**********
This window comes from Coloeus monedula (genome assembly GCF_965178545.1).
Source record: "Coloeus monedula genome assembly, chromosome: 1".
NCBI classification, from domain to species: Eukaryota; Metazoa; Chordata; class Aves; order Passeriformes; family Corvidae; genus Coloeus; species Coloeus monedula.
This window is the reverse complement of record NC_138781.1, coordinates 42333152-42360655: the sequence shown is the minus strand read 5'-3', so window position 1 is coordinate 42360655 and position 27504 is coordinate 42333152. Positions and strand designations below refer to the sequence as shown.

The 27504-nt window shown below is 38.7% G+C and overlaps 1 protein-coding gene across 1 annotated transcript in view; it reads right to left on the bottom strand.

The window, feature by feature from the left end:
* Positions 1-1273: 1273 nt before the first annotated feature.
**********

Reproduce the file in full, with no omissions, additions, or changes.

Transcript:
This window comes from Coloeus monedula (genome assembly GCF_965178545.1).
Source record: "Coloeus monedula genome assembly, chromosome: 1".
NCBI classification, from domain to species: Eukaryota; Metazoa; Chordata; class Aves; order Passeriformes; family Corvidae; genus Coloeus; species Coloeus monedula.
This window is the reverse complement of record NC_138781.1, coordinates 42333152-42360655: the sequence shown is the minus strand read 5'-3', so window position 1 is coordinate 42360655 and position 27504 is coordinate 42333152. Positions and strand designations below refer to the sequence as shown.

The 27504-nt window shown below is 38.7% G+C and overlaps 1 protein-coding gene across 1 annotated transcript in view; it reads right to left on the bottom strand.

The window, feature by feature from the left end:
* Positions 1-1273: 1273 nt before the first annotated feature.